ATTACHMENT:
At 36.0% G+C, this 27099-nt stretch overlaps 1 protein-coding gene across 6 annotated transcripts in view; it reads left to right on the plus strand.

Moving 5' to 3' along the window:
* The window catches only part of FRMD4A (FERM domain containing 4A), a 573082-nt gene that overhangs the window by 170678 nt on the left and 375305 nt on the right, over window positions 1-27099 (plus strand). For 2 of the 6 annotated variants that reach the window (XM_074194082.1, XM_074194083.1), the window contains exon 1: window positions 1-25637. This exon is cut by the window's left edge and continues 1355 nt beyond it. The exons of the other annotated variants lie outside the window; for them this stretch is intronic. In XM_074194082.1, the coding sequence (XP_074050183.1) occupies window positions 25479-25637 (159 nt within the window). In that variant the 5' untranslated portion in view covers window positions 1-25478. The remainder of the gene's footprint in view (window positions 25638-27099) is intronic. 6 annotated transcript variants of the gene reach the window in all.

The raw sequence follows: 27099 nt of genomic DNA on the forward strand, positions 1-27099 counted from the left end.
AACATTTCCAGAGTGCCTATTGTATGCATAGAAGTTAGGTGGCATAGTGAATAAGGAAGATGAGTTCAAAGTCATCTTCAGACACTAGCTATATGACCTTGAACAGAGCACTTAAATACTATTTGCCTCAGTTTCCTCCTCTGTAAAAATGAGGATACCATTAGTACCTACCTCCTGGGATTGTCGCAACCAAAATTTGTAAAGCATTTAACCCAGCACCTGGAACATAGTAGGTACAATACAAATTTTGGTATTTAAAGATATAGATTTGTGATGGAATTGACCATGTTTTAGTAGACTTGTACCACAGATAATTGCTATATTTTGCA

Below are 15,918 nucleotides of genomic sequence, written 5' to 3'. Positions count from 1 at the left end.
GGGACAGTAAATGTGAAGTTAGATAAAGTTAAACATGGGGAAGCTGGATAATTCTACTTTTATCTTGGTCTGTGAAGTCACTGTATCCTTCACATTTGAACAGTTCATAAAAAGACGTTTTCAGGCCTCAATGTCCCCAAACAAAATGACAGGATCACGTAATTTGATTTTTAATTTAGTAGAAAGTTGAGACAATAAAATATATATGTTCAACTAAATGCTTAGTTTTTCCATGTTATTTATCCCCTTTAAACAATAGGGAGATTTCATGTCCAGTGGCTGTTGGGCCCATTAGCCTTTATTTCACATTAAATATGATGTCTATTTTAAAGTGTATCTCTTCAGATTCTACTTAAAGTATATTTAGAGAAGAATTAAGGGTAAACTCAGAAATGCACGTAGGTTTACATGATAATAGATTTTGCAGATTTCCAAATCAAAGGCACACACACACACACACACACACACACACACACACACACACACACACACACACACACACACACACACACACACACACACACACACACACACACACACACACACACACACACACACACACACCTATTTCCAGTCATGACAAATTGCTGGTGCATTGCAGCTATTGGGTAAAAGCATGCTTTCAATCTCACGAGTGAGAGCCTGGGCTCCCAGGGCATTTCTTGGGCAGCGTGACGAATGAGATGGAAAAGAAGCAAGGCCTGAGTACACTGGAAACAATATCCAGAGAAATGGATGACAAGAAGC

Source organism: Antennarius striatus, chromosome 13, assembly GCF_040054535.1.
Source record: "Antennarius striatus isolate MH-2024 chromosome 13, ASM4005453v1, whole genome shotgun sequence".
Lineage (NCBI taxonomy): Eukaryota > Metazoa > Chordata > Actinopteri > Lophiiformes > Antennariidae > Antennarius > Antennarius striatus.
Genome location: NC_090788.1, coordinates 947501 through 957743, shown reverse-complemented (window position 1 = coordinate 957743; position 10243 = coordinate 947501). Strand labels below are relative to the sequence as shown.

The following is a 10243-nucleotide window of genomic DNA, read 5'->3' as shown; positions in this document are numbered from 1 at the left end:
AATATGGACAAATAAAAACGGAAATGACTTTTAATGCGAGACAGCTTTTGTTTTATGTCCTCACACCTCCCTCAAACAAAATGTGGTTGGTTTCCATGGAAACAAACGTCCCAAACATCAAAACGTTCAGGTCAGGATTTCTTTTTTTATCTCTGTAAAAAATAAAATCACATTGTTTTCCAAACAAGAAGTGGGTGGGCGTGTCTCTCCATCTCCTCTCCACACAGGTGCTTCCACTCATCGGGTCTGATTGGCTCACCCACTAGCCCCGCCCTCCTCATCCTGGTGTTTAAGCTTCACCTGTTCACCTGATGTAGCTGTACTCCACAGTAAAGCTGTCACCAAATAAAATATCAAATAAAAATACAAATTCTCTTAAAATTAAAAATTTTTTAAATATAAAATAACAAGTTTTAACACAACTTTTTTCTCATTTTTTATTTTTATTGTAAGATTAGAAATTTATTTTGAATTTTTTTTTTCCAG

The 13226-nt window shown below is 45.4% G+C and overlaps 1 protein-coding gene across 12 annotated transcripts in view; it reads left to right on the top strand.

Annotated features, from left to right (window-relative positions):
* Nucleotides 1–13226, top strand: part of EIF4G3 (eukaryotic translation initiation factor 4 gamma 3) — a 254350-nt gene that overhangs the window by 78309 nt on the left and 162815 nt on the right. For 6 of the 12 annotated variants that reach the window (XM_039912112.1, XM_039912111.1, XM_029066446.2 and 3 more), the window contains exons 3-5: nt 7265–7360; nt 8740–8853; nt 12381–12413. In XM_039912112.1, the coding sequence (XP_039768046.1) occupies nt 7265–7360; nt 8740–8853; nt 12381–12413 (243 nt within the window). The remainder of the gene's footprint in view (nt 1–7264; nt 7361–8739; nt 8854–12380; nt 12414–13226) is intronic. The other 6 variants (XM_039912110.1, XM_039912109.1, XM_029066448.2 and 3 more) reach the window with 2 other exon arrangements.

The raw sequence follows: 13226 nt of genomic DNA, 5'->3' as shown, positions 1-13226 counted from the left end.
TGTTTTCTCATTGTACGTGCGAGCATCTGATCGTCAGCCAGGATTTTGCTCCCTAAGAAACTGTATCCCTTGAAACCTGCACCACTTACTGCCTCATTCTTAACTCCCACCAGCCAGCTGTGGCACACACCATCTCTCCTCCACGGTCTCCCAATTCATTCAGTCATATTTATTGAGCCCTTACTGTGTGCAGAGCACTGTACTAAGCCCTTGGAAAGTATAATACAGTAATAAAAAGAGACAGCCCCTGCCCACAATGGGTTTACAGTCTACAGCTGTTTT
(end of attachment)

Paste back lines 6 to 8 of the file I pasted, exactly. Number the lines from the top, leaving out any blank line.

Below are 15,918 nucleotides of genomic sequence, written 5' to 3'. Positions count from 1 at the left end.
GGGACAGTAAATGTGAAGTTAGATAAAGTTAAACATGGGGAAGCTGGATAATTCTACTTTTATCTTGGTCTGTGAAGTCACTGTATCCTTCACATTTGAACAGTTCATAAAAAGACGTTTTCAGGCCTCAATGTCCCCAAACAAAATGACAGGATCACGTAATTTGATTTTTAATTTAGTAGAAAGTTGAGACAATAAAATATATATGTTCAACTAAATGCTTAGTTTTTCCATGTTATTTATCCCCTTTAAACAATAGGGAGATTTCATGTCCAGTGGCTGTTGGGCCCATTAGCCTTTATTTCACATTAAATATGATGTCTATTTTAAAGTGTATCTCTTCAGATTCTACTTAAAGTATATTTAGAGAAGAATTAAGGGTAAACTCAGAAATGCACGTAGGTTTACATGATAATAGATTTTGCAGATTTCCAAATCAAAGGCACACACACACACACACACACACACACACACACACACACACACACACACACACACACACACACACACACACACACACACACACACACACACACACACACACACACACACACACACACACACCTATTTCCAGTCATGACAAATTGCTGGTGCATTGCAGCTATTGGGTAAAAGCATGCTTTCAATCTCACGAGTGAGAGCCTGGGCTCCCAGGGCATTTCTTGGGCAGCGTGACGAATGAGATGGAAAAGAAGCAAGGCCTGAGTACACTGGAAACAATATCCAGAGAAATGGATGACAAGAAGC

Source organism: Antennarius striatus, chromosome 13, assembly GCF_040054535.1.